Welcome to Part 2 of of how I made my first Kimono Cat called Tama! In the first installment, I left you at the cliffhanger of whether Tama made it out alive after the third time in the oven. Let’s see how she did…
Our heroine has emerged from the oven unscathed! Pop the champagne, everybody!
Before I put Tama in the oven, I also made a bow to fit on the back of her obi. I purposefully made it separately because I could tell that it would be easier to paint it first and then stick it onto the obi, rather than sticking it on first and having to awkwardly paint around and behind it. I made the diamond pattern by rolling one of my sculpting tools over it, which had this pattern around the handle.
The bow came out nicely after the oven too. Please excuse me while I high five my other hand.
Now it was time for Tama to get some feet. In order to do this, I needed a stand which would hold her upright and off the ground. So, I cut a hole in another Amazon box and stuck her in. Example two of Kiwi ingenuity right there, guys.
Once I finished the bottom of the yukata, her feet and the footwear called geta, it was time to put her in the oven for the fourth and final time. Since I’d only worked on the bottom half of the sculpture, I wanted the bottom half to be closest to the heat in the oven. I figured that putting her upside down in the mug would do the trick nicely and proceeded to bake her for about 40 -50 minutes.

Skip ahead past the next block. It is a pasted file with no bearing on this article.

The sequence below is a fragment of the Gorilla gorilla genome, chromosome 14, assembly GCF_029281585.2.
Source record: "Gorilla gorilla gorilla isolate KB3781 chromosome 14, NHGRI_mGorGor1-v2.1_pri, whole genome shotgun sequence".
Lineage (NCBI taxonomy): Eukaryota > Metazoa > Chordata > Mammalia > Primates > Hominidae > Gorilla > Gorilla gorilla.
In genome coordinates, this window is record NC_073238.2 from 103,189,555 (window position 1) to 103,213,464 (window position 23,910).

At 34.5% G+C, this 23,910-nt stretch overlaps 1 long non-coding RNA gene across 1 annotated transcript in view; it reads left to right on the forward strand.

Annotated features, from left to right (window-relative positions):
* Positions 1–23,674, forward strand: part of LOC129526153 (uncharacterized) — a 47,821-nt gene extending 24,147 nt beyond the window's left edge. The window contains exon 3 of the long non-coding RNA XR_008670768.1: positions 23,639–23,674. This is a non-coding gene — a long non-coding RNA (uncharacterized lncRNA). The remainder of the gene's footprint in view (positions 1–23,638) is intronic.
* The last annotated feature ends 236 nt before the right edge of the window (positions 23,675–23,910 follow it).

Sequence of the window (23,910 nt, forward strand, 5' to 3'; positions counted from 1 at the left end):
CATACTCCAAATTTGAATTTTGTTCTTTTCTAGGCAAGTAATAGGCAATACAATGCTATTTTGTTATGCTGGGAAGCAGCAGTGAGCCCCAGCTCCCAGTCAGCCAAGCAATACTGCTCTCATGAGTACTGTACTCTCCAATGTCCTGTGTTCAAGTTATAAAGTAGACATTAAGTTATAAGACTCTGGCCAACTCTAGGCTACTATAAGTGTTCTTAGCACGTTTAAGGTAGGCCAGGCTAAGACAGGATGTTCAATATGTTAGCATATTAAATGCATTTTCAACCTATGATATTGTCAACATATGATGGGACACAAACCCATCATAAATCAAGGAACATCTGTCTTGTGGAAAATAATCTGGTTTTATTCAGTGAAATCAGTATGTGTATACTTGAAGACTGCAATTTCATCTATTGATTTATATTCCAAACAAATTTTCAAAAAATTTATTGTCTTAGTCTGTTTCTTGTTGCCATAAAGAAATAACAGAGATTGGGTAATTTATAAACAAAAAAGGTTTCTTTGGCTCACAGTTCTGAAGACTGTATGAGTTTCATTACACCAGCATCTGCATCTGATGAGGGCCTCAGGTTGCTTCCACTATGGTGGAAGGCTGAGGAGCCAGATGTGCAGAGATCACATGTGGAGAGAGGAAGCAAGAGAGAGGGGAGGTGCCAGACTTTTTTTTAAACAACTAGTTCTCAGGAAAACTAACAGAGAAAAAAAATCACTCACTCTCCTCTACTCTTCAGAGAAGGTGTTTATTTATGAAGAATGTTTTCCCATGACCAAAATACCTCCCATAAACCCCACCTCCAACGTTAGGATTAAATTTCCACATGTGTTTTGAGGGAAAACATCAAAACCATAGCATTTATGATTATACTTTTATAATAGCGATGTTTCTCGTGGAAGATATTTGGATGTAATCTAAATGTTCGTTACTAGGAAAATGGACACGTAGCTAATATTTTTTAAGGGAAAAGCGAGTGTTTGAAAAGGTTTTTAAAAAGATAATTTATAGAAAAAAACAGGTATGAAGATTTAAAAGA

Yeah…it turned out that the whole ‘upside down’ thing wasn’t a very good idea. While the bottom half of her cured, one ear was lost in the battle. A sacrifice had been made.
No worries – I had Apoxie Sculpt as an ally so I fashioned her a nice, brand new ear in no time. I also used the Apoxie to work on some smaller details on the obi, geta and tail.
Now that I’d finished with the oven baking, it was time to insert some whiskers next to her nose. During my research, I’d found out that some people stripped feathers down and used the quills as whiskers for their various creatures. I tried that too but they were too stiff for my liking, so I used nylon thread instead. Ahh yes, much more whiskery.
After I’d left the Apoxie alone for 24 hours, it was finally time to start prepping the sculpture for painting. This was the first time for me to use Acrylic Gesso and I have to say, I was very pleased with the results. I applied about two coats of Gesso and then went over it with white acrylic paint to get a nice white canvas ready for painting.
Yes, it looks like I dunked her in a bucket of milk…or Twink!
So, did you like Part 2 of The Making of Tama?
Click on the button below for the third and final installment!